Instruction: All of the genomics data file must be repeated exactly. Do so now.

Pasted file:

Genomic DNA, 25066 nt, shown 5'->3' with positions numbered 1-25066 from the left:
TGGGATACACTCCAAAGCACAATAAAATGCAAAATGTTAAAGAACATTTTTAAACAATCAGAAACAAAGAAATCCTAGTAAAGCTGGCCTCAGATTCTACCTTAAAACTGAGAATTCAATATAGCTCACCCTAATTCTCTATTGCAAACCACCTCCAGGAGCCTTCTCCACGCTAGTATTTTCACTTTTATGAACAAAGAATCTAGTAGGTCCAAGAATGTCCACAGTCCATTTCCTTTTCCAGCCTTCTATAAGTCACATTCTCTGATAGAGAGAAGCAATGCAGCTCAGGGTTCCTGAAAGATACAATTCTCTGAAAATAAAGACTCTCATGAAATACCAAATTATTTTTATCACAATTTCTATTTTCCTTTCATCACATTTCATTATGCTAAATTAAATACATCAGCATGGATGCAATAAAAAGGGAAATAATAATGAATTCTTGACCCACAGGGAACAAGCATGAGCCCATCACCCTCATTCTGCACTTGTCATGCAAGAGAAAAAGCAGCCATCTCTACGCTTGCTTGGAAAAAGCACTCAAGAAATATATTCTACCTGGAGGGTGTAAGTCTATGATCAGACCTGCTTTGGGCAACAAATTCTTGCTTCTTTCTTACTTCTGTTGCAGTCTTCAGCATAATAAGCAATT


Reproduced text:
Genomic DNA, 25066 nt, shown 5'->3' with positions numbered 1-25066 from the left:
TGGGATACACTCCAAAGCACAATAAAATGCAAAATGTTAAAGAACATTTTTAAACAATCAGAAACAAAGAAATCCTAGTAAAGCTGGCCTCAGATTCTACCTTAAAACTGAGAATTCAATATAGCTCACCCTAATTCTCTATTGCAAACCACCTCCAGGAGCCTTCTCCACGCTAGTATTTTCACTTTTATGAACAAAGAATCTAGTAGGTCCAAGAATGTCCACAGTCCATTTCCTTTTCCAGCCTTCTATAAGTCACATTCTCTGATAGAGAGAAGCAATGCAGCTCAGGGTTCCTGAAAGATACAATTCTCTGAAAATAAAGACTCTCATGAAATACCAAATTATTTTTATCACAATTTCTATTTTCCTTTCATCACATTTCATTATGCTAAATTAAATACATCAGCATGGATGCAATAAAAAGGGAAATAATAATGAATTCTTGACCCACAGGGAACAAGCATGAGCCCATCACCCTCATTCTGCACTTGTCATGCAAGAGAAAAAGCAGCCATCTCTACGCTTGCTTGGAAAAAGCACTCAAGAAATATATTCTACCTGGAGGGTGTAAGTCTATGATCAGACCTGCTTTGGGCAACAAATTCTTGCTTCTTTCTTACTTCTGTTGCAGTCTTCAGCATAATAAGCAATT